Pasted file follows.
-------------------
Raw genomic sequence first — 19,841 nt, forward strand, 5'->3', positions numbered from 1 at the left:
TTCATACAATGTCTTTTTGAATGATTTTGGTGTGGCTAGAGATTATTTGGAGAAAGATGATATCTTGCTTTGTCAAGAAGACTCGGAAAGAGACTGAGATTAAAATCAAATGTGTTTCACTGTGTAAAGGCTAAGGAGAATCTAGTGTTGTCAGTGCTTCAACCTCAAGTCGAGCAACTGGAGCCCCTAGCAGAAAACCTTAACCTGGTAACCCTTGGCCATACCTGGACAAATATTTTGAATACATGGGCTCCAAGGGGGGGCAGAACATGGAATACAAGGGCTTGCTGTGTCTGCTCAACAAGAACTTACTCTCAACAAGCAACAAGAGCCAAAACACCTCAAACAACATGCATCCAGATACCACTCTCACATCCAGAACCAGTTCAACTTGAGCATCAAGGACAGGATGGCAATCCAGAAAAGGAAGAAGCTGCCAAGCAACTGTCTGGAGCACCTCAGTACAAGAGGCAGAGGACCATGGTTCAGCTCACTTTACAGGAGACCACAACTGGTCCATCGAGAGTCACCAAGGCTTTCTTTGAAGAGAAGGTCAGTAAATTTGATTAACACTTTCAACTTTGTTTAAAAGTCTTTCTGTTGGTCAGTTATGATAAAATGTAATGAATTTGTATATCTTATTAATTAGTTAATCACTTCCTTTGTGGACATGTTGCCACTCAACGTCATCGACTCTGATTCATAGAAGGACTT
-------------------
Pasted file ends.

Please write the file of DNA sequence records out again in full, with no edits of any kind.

Raw genomic sequence first — 19,841 nt, forward strand, 5'->3', positions numbered from 1 at the left:
TTCATACAATGTCTTTTTGAATGATTTTGGTGTGGCTAGAGATTATTTGGAGAAAGATGATATCTTGCTTTGTCAAGAAGACTCGGAAAGAGACTGAGATTAAAATCAAATGTGTTTCACTGTGTAAAGGCTAAGGAGAATCTAGTGTTGTCAGTGCTTCAACCTCAAGTCGAGCAACTGGAGCCCCTAGCAGAAAACCTTAACCTGGTAACCCTTGGCCATACCTGGACAAATATTTTGAATACATGGGCTCCAAGGGGGGGCAGAACATGGAATACAAGGGCTTGCTGTGTCTGCTCAACAAGAACTTACTCTCAACAAGCAACAAGAGCCAAAACACCTCAAACAACATGCATCCAGATACCACTCTCACATCCAGAACCAGTTCAACTTGAGCATCAAGGACAGGATGGCAATCCAGAAAAGGAAGAAGCTGCCAAGCAACTGTCTGGAGCACCTCAGTACAAGAGGCAGAGGACCATGGTTCAGCTCACTTTACAGGAGACCACAACTGGTCCATCGAGAGTCACCAAGGCTTTCTTTGAAGAGAAGGTCAGTAAATTTGATTAACACTTTCAACTTTGTTTAAAAGTCTTTCTGTTGGTCAGTTATGATAAAATGTAATGAATTTGTATATCTTATTAATTAGTTAATCACTTCCTTTGTGGACATGTTGCCACTCAACGTCATCGACTCTGATTCATAGAAGGACTT